The human mind goes through significant, identifiable stages on its path to maturity. The age at which a stage occurs, the particular physical changes, and the personal experiences unique to that age affect the final shape of our adult mind.
Both physical changes and behavioral insights indicate that we go through certain stages with critical periods on our road to mental maturity.
The brain more than doubles in weight the first year (Figure 14.1) and triples by the second year, then grows at a much slower rate, but with a regular pattern, until about age 20, remaining relatively constant in size until the 50s, after which there is a slow decline. This later age period is marked by changes not considered in the Mental Construction framework.
We are experiencing the world throughout the years of brain growth. Those lessons, formed with less cortical volume, continue forward and underlie our adult thoughts.
At particular times in the path to our full mental capabilities, certain tasks must be mastered. If the opportunity is missed, the task can be mastered later, no matter one’s effort. A prime example is the ability to see. If an infant has an operation removing cataracts after the first two years of life, despite the optical information to the brain then being unimpeded, the critical period has passed and the child never learns to use sight as an input.
Language acquisition provides a critical period example in the mental realm. Children deprived of experiencing communication, like those few found locked into isolation rooms or feral children, do not develop language skills if it continues beyond age 10. If it ends earlier, they can develop rudimentary skills, but not facility.
Psychological skills, like friendliness, trust-worthiness, and self-assurance do not have such stark critical periods. These social skills are more subtle, harder to measure, and can be overridden by higher levels of cognition. However, these skills are being developed while the brain proceeds through a sequence of stages fixing the output from one area of the brain to another. Soft skills (psychological and social skills) once set become harder, though not impossible) to change when the myelination stage moves to another area of the brain.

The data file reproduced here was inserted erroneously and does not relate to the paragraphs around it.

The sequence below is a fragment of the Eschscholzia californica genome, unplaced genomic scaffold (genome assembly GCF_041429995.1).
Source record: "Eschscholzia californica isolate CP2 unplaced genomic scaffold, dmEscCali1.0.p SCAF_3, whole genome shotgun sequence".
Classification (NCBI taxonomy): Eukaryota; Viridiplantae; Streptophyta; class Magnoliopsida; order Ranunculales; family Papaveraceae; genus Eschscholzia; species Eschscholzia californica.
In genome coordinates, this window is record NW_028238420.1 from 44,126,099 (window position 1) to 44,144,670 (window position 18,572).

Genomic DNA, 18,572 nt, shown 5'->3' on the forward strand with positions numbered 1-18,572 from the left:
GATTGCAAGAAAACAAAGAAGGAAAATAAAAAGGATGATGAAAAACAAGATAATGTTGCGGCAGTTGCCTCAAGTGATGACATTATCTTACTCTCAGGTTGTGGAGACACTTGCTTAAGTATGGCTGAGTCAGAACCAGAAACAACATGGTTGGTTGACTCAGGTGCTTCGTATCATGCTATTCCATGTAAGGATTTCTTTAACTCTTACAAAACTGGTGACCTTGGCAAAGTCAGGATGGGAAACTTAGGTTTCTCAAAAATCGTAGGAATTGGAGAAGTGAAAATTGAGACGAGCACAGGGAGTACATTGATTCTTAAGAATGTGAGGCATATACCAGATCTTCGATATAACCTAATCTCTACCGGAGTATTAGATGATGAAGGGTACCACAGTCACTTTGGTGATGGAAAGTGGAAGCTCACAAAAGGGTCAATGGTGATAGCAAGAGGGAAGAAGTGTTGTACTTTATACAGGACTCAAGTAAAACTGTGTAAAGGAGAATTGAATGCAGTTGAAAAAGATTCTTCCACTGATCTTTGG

MyelinationIn the physical arena, we note the routine pattern of myelination, which marks the completion of basic categorization of neurological connections in local modules of the brain. Myelination is the process of coating connections between more distant modules of the brain. This permits the learned categories to be shuttled easily and preferentially between modules. R. Douglas Fields in The Other Brain (p 282) describes the routine progress of myelin pathways as follows:
There is a curious pattern in the way myelination proceeds in the human brain after birth: the last regions of the brain to become fully myelinated are those involved in higher-level cognitive function. In the human brain, myelination proceeds in a slow wave from the back of the cerebral cortex (shirt collar) to the front (forehead) as we reach adulthood.
In a broad stroke, we develop categories in visual images first (the occipital lobe is in the rear of the brain above the shirt collar). Next, categories from hearing develop and are hooked together with visual categories. At that point, myelination continues across the top of the brain, where the bodily sensations arrive to the motor area, where bodily movement is controlled. Finally, myelination completes in mid-to-late 20s with delivery of fully categorized information about our environment, situation, and knowledge of our past to the prefrontal lobe, site of our executive functions.